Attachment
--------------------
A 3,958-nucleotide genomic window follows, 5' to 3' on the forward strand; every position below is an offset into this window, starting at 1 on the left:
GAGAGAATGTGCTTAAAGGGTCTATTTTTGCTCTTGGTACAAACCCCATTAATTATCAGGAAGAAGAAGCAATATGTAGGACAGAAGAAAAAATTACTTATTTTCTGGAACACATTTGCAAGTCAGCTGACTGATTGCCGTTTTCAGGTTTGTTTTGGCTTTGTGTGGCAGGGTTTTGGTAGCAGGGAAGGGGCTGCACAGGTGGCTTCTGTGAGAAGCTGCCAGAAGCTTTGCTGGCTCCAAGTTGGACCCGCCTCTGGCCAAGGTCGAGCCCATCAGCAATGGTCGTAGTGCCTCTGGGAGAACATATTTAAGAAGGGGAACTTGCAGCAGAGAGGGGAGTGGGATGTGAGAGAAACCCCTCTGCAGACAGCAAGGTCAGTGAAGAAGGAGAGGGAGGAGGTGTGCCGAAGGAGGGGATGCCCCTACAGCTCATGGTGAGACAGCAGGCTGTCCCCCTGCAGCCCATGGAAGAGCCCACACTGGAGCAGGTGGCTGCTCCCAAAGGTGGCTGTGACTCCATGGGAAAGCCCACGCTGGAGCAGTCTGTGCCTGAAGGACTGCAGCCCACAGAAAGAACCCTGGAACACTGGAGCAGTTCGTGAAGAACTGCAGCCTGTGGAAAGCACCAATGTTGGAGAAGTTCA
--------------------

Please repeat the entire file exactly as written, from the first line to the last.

A 3,958-nucleotide genomic window follows, 5' to 3' on the forward strand; every position below is an offset into this window, starting at 1 on the left:
GAGAGAATGTGCTTAAAGGGTCTATTTTTGCTCTTGGTACAAACCCCATTAATTATCAGGAAGAAGAAGCAATATGTAGGACAGAAGAAAAAATTACTTATTTTCTGGAACACATTTGCAAGTCAGCTGACTGATTGCCGTTTTCAGGTTTGTTTTGGCTTTGTGTGGCAGGGTTTTGGTAGCAGGGAAGGGGCTGCACAGGTGGCTTCTGTGAGAAGCTGCCAGAAGCTTTGCTGGCTCCAAGTTGGACCCGCCTCTGGCCAAGGTCGAGCCCATCAGCAATGGTCGTAGTGCCTCTGGGAGAACATATTTAAGAAGGGGAACTTGCAGCAGAGAGGGGAGTGGGATGTGAGAGAAACCCCTCTGCAGACAGCAAGGTCAGTGAAGAAGGAGAGGGAGGAGGTGTGCCGAAGGAGGGGATGCCCCTACAGCTCATGGTGAGACAGCAGGCTGTCCCCCTGCAGCCCATGGAAGAGCCCACACTGGAGCAGGTGGCTGCTCCCAAAGGTGGCTGTGACTCCATGGGAAAGCCCACGCTGGAGCAGTCTGTGCCTGAAGGACTGCAGCCCACAGAAAGAACCCTGGAACACTGGAGCAGTTCGTGAAGAACTGCAGCCTGTGGAAAGCACCAATGTTGGAGAAGTTCA